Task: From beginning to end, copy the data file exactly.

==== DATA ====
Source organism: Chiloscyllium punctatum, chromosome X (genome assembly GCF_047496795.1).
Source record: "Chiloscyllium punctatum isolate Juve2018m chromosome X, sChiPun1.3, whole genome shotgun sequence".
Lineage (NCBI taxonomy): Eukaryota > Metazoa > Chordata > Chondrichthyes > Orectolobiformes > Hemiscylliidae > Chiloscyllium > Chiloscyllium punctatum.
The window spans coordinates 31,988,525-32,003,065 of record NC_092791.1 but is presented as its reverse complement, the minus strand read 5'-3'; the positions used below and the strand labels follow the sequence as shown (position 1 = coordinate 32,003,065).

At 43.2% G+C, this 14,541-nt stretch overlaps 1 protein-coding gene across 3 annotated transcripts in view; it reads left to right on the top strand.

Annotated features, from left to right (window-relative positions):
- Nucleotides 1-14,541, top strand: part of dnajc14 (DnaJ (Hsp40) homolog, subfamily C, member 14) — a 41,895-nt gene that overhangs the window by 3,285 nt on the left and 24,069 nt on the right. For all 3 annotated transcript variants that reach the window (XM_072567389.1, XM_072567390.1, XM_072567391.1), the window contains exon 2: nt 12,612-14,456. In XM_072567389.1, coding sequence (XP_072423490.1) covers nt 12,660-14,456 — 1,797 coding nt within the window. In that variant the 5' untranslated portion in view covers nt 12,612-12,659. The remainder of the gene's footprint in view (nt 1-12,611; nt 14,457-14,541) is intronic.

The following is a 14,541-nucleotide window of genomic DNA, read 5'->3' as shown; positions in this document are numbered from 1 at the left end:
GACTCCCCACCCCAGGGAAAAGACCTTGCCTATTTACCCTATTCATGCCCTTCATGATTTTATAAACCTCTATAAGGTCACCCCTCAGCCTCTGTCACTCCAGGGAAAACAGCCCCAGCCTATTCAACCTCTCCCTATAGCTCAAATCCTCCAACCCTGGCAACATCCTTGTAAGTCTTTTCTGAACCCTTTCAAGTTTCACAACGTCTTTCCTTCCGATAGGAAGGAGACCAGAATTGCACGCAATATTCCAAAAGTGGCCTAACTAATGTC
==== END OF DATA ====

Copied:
Source organism: Chiloscyllium punctatum, chromosome X (genome assembly GCF_047496795.1).
Source record: "Chiloscyllium punctatum isolate Juve2018m chromosome X, sChiPun1.3, whole genome shotgun sequence".
Lineage (NCBI taxonomy): Eukaryota > Metazoa > Chordata > Chondrichthyes > Orectolobiformes > Hemiscylliidae > Chiloscyllium > Chiloscyllium punctatum.
The window spans coordinates 31,988,525-32,003,065 of record NC_092791.1 but is presented as its reverse complement, the minus strand read 5'-3'; the positions used below and the strand labels follow the sequence as shown (position 1 = coordinate 32,003,065).

At 43.2% G+C, this 14,541-nt stretch overlaps 1 protein-coding gene across 3 annotated transcripts in view; it reads left to right on the top strand.

Annotated features, from left to right (window-relative positions):
- Nucleotides 1-14,541, top strand: part of dnajc14 (DnaJ (Hsp40) homolog, subfamily C, member 14) — a 41,895-nt gene that overhangs the window by 3,285 nt on the left and 24,069 nt on the right. For all 3 annotated transcript variants that reach the window (XM_072567389.1, XM_072567390.1, XM_072567391.1), the window contains exon 2: nt 12,612-14,456. In XM_072567389.1, coding sequence (XP_072423490.1) covers nt 12,660-14,456 — 1,797 coding nt within the window. In that variant the 5' untranslated portion in view covers nt 12,612-12,659. The remainder of the gene's footprint in view (nt 1-12,611; nt 14,457-14,541) is intronic.

The following is a 14,541-nucleotide window of genomic DNA, read 5'->3' as shown; positions in this document are numbered from 1 at the left end:
GACTCCCCACCCCAGGGAAAAGACCTTGCCTATTTACCCTATTCATGCCCTTCATGATTTTATAAACCTCTATAAGGTCACCCCTCAGCCTCTGTCACTCCAGGGAAAACAGCCCCAGCCTATTCAACCTCTCCCTATAGCTCAAATCCTCCAACCCTGGCAACATCCTTGTAAGTCTTTTCTGAACCCTTTCAAGTTTCACAACGTCTTTCCTTCCGATAGGAAGGAGACCAGAATTGCACGCAATATTCCAAAAGTGGCCTAACTAATGTC